CNN reported recently that Germans by and large are very comfortable in their skin. In fact the report suggests that even they readily seek out opportunities for clothes fre vacations or holidays. Something that survived the Nazi WWII regime.
Divided by the Iron Curtain, united by nudity
Germany’s passion for clotheslessness finds its origins in late-19th-century health drives when stripping off was seen as part of a route to fitness and sunbathing a possible cure for TB and rheumatism.
In 1920, while the rest of Europe was still getting feverish over the sight an exposed ankle, Germany established its first nude beach on the island of Sylt.
Barely a decade later, the Berlin School of Nudism, founded to encourage mixed sex open-air exercises, hosted the first international nudity congress.
The Nazi era brought mixed fortunes for nudism, its ongoing popularity tempered by a moral clampdown.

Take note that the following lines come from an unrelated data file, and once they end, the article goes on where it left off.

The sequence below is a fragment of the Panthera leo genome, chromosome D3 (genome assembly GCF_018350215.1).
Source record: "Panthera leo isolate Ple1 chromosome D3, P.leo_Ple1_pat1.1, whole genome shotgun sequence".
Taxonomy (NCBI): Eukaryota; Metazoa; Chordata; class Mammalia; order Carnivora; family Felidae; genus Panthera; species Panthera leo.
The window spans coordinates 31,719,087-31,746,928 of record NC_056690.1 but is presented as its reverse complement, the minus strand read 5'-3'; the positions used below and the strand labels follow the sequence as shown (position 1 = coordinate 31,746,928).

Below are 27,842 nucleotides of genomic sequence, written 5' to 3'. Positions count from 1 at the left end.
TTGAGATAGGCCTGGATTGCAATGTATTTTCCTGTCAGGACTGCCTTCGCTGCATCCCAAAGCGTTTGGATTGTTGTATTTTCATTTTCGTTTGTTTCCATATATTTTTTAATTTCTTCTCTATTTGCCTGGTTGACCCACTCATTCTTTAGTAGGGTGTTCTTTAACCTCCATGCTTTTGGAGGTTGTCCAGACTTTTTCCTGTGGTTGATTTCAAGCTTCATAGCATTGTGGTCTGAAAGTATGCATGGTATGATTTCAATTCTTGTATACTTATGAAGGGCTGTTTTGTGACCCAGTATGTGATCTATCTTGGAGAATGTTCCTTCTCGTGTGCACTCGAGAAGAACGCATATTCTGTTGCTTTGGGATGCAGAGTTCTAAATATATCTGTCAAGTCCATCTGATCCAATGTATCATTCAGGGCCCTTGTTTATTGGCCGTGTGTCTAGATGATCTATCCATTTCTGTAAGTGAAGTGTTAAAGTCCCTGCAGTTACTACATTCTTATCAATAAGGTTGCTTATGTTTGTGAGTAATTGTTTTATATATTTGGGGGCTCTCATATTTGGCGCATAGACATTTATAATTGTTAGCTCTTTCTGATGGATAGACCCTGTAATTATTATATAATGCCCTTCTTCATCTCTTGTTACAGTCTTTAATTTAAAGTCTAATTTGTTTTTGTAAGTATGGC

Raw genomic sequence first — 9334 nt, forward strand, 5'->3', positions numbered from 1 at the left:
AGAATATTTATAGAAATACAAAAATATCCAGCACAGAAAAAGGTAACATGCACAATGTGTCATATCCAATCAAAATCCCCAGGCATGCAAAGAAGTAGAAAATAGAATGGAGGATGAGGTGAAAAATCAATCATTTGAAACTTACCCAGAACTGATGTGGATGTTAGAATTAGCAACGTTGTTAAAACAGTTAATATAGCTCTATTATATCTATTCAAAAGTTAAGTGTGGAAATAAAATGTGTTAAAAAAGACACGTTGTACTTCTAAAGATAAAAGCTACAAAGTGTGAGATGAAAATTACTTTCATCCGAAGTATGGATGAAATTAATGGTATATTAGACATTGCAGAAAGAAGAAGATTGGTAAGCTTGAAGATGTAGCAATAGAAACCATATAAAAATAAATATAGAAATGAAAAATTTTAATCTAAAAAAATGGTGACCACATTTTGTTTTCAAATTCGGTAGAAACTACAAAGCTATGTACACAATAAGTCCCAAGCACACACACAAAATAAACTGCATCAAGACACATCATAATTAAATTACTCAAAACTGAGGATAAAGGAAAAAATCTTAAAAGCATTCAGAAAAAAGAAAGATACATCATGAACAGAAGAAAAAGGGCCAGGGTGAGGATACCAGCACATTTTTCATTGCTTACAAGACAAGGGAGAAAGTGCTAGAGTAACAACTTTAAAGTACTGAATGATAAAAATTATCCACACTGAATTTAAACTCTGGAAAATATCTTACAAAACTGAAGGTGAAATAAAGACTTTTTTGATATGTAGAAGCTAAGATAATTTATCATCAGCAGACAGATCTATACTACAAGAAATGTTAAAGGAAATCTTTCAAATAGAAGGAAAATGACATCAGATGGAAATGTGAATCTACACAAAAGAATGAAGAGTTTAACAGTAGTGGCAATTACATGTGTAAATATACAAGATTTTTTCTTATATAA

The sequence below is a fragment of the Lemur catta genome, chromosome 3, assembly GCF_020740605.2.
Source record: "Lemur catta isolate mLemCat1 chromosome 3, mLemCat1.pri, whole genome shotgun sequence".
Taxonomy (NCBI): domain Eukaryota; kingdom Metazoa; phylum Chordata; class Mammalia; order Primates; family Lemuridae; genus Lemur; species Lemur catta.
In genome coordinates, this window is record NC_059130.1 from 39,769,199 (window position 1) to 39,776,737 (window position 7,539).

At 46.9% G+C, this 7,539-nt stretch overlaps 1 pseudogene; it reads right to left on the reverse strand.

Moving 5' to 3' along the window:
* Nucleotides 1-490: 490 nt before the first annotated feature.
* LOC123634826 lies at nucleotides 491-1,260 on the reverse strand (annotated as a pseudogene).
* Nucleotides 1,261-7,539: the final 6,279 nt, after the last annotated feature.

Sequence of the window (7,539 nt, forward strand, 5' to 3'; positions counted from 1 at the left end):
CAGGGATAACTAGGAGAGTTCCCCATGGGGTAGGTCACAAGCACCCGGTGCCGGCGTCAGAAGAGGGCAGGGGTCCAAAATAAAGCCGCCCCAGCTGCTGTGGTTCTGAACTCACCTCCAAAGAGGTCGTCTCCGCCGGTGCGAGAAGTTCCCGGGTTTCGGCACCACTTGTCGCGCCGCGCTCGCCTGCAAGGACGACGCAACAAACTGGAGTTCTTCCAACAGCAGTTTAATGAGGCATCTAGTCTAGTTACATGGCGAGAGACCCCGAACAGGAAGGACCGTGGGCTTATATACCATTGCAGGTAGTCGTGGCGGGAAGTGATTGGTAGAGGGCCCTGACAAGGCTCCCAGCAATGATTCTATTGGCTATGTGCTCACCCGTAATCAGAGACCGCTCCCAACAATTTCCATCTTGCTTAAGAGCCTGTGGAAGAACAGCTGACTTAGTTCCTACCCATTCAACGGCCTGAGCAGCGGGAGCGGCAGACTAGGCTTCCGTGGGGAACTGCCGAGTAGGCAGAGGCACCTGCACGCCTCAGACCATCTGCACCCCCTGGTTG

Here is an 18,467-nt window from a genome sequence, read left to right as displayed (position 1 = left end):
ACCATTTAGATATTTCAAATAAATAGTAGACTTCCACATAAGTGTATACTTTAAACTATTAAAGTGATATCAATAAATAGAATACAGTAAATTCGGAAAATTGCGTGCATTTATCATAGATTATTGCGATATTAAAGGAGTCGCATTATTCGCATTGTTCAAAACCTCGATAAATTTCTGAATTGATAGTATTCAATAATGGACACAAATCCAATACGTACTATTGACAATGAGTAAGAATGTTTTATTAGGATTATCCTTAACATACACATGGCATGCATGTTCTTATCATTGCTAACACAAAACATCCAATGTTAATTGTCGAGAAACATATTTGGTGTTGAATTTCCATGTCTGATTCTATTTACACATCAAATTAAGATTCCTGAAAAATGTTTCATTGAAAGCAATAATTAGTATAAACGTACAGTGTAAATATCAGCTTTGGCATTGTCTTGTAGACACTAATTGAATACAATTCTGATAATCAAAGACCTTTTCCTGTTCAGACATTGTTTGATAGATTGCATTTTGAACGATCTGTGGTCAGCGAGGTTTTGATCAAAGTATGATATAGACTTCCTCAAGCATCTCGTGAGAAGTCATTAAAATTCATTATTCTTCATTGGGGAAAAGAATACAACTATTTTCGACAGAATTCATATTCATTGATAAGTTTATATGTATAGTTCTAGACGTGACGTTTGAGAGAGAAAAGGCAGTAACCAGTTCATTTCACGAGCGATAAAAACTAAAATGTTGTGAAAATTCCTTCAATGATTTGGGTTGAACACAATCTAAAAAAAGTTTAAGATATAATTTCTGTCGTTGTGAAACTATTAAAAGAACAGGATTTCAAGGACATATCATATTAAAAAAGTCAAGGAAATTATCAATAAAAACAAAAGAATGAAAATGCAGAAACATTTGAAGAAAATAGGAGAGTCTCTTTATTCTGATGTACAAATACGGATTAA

Laws passed in 1933 limited mixed-sex nudism as “a reaction to the increased immorality of the Weimar state.”
More restrictions followed amid claims the scene was a “breeding ground for Marxists and homosexuals.”
Nevertheless, it remained popular, enjoying support among members of the paramilitary SS.
Rules were softened in 1942 but still subject to Nazi prejudices that predictably focused on Jews and other “undesirables.”
But war didn’t dampen Germany’s enthusiasm for stripping off, even when the country was divided by the Iron Curtain.
After the war, nudism was equally popular in both German states.
Even as the country was being split asunder in 1949, some in the West were busy founding the Association for Free Body Culture — an organization that today is part of the German Olympic Sport Federation and the largest member of the International Naturist Federation.
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